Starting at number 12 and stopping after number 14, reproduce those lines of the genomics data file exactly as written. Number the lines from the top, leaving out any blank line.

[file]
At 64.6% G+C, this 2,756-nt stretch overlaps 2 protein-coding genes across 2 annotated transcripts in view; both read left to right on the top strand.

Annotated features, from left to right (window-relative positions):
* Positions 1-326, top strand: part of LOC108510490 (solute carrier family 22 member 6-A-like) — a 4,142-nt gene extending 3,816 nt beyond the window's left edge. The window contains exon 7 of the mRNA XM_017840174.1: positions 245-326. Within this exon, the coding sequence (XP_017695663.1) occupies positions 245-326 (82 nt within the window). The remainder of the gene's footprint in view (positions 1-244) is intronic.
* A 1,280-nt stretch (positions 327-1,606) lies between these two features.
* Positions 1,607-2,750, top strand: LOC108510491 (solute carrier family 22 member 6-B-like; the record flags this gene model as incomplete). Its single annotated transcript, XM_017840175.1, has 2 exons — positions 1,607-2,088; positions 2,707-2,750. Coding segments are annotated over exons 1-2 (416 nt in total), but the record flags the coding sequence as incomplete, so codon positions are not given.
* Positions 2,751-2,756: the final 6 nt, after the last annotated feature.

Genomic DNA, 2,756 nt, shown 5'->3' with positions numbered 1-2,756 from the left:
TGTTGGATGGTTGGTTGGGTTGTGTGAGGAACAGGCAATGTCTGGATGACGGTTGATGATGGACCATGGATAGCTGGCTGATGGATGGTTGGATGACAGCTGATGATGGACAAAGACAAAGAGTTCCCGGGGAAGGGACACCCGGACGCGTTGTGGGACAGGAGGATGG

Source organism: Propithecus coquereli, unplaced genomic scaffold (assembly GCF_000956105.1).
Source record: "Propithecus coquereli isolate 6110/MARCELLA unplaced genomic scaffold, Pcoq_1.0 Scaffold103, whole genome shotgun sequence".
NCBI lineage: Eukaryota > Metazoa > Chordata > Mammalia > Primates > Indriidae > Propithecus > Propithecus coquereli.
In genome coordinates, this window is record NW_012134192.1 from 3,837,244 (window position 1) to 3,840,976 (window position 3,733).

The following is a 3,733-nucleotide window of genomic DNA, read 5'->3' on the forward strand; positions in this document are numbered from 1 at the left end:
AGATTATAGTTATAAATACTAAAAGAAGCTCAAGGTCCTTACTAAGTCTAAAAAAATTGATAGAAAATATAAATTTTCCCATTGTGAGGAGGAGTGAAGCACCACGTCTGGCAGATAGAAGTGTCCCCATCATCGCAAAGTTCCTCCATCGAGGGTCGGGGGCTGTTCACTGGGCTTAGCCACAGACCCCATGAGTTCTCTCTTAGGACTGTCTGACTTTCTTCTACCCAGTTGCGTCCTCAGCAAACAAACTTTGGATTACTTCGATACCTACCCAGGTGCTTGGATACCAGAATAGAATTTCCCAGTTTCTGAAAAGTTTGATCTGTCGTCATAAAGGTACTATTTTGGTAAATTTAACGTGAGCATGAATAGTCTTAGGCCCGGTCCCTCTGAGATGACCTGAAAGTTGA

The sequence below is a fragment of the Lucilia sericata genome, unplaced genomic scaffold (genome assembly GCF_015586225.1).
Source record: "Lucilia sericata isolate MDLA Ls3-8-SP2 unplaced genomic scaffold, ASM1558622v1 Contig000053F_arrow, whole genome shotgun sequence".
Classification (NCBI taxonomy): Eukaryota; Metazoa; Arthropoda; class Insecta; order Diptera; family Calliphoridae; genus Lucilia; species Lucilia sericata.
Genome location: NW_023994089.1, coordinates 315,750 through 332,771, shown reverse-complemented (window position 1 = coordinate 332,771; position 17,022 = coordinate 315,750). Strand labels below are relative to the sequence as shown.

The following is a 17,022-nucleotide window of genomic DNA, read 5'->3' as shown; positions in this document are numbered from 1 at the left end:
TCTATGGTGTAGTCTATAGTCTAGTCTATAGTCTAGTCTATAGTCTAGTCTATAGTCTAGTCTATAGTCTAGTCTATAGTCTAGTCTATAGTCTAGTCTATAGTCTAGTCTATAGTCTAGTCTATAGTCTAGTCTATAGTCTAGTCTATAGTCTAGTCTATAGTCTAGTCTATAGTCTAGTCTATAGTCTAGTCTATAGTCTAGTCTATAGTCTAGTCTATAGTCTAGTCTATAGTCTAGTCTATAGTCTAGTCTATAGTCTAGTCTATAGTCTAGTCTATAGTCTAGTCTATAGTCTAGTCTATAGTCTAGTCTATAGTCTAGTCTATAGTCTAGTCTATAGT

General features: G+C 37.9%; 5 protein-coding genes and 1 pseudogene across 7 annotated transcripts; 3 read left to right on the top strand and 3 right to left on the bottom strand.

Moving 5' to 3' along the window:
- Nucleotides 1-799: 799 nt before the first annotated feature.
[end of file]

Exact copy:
In genome coordinates, this window is record NW_012134192.1 from 3,837,244 (window position 1) to 3,840,976 (window position 3,733).

The following is a 3,733-nucleotide window of genomic DNA, read 5'->3' on the forward strand; positions in this document are numbered from 1 at the left end:
AGATTATAGTTATAAATACTAAAAGAAGCTCAAGGTCCTTACTAAGTCTAAAAAAATTGATAGAAAATATAAATTTTCCCATTGTGAGGAGGAGTGAAGCACCACGTCTGGCAGATAGAAGTGTCCCCATCATCGCAAAGTTCCTCCATCGAGGGTCGGGGGCTGTTCACTGGGCTTAGCCACAGACCCCATGAGTTCTCTCTTAGGACTGTCTGACTTTCTTCTACCCAGTTGCGTCCTCAGCAAACAAACTTTGGATTACTTCGATACCTACCCAGGTGCTTGGATACCAGAATAGAATTTCCCAGTTTCTGAAAAGTTTGATCTGTCGTCATAAAGGTACTATTTTGGTAAATTTAACGTGAGCATGAATAGTCTTAGGCCCGGTCCCTCTGAGATGACCTGAAAGTTGA